If you’ve looked at my Fair Voting page you will know that I support proportional representation (PR) as a better way to elect MPs (or MLAs or municipal councillors) than our present pluralitarian system, more commonly known as Winner Take All (WTA) or First-Past-the-Post (FPTP). That sort of system produces distorted results. In the 41st Canadian General Election in 2011 where only 61% of the electorate voted, 39% voted Conservative and won 54% of the seats in Parliament. When you have 54% of the seats, you have an absolute majority so 100% of the power. Sixty-one percent of the votes cast, including many Conservative votes, were wasted and served to elect no-one. Put another way, 23% of the electorate gave the government 100% of the power.
The Alberta general election produced a similar result in May 2015. Albertans voted 40.6% for the NDP which won 61% of the seats in the legislature and 100% of the power. Only 54.2% of electors actually voted, so 22% of the electorate gave the government 100% of the power.
With results like those, it is hardly surprising that people grumble, starting immediately after the results are announced.
Fair Vote Canada and Fair Vote Calgary have been trying to find out where parties and candidates stand on PR. The results are encouraging, and in keeping with the polls that have been conducted over the last few years – about 70% of Canadians want to see PR introduced to replace our WTA system, and many candidates support electoral reform and possibly the introduction of PR.
This graphic shows where the parties stand (click to enlarge):
Fair Vote Canada has developed a Canada-wide listing of candidates who have responded to a questionnaire about PR and you can find it here.
Fair Vote Calgary has done a similar exercise focussing on candidates in southern Alberta. You can see here which candidates and parties have declared support for PR.
There are further details of all local candidates (where their position is known) in a table which you can download here.
So, in answer to my question ‘Who should I vote for’ my reasoning works like this:
• In my opinion, the greatest threat we have in Canada is not jobs, security, economy, hijabs, or taxes. Democracy itself is under threat from our politicians, who since the 1970s have progressively been taking more and more power from the people and adding it to the government, particularly recently to the unelected and not-answerable-to-Parliament Prime Minister’s Office.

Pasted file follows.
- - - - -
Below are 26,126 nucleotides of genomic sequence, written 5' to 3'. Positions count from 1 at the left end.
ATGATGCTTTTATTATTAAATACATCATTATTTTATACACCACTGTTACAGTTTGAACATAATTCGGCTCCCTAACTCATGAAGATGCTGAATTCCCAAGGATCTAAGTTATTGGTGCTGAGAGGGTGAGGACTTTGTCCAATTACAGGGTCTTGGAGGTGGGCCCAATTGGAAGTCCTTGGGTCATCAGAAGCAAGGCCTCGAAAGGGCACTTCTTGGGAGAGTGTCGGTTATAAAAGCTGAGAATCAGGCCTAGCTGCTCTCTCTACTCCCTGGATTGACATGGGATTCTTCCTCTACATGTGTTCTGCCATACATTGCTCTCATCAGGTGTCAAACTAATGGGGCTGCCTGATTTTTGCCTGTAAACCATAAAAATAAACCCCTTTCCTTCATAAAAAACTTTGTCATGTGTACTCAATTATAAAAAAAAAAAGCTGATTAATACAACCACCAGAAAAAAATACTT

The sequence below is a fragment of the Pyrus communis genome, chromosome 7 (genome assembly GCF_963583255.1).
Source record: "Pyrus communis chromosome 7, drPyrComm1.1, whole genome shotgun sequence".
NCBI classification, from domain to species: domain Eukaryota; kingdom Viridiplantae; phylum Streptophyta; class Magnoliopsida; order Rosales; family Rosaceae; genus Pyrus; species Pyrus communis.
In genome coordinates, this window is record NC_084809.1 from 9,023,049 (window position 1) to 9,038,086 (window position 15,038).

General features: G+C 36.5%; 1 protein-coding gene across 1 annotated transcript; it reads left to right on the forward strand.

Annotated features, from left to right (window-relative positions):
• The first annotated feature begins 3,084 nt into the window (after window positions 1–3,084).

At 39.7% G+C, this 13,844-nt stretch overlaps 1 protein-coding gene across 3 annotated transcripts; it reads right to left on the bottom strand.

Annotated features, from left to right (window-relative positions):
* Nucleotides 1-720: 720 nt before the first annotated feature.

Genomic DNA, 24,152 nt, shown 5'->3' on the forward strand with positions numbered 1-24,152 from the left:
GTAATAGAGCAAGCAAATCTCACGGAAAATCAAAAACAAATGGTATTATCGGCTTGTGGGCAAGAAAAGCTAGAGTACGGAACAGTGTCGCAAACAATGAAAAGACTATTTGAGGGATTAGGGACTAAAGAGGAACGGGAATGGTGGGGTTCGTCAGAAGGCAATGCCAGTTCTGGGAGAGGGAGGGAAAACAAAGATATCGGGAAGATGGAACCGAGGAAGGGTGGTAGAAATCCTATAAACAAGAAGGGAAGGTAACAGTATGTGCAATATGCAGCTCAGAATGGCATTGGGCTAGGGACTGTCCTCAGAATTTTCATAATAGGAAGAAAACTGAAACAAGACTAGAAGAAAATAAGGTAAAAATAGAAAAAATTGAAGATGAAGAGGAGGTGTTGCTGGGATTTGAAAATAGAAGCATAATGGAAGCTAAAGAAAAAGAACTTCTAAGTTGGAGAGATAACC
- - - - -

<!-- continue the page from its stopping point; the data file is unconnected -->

• The first step to correct this issue is to elect MPs in such a way that every vote counts toward electing an MP, so that membership of the House of Commons reflects the popular vote. In the future, decisions by Parliament should reflect the wishes of the electorate (but there’s much more work to do to achieve that goal).
• In this election, each of us should vote for a candidate who if (no, when) elected will work to introduce PR. A majority of MPs (170) could ensure PR is introduced by the next scheduled general election in 2019.
• Check out the information referenced above and make your candidate choice, or perhaps select alternative candidates you might vote for.
• In some electoral districts, it may be preferable to vote for a candidate who is likely to win if he or she attracts enough votes and who supports PR but is not necessarily your first choice. Personally, I don’t like or believe in strategic voting (see my previous post).
Most important of all – Just Vote! Don’t be among the 40% of the electorate that stays away from the ballot box. By now you should have received a Voter’s Card with the information you need. If you haven’t, contact your local Elections Canada office as soon as possible. You can find it’s address on their web site.
There’s little to no excuse not to vote – you can go now to the Elections Canada office in your electoral district (the address is on your voter’s card). You can go to an advance poll (the days, place and opening times are on your voter’s card). You can even go to your polling station on Election Day, Monday 19 October if you enjoy standing in line (the address is on your voter’s card – but also check Elections Canada’s web site).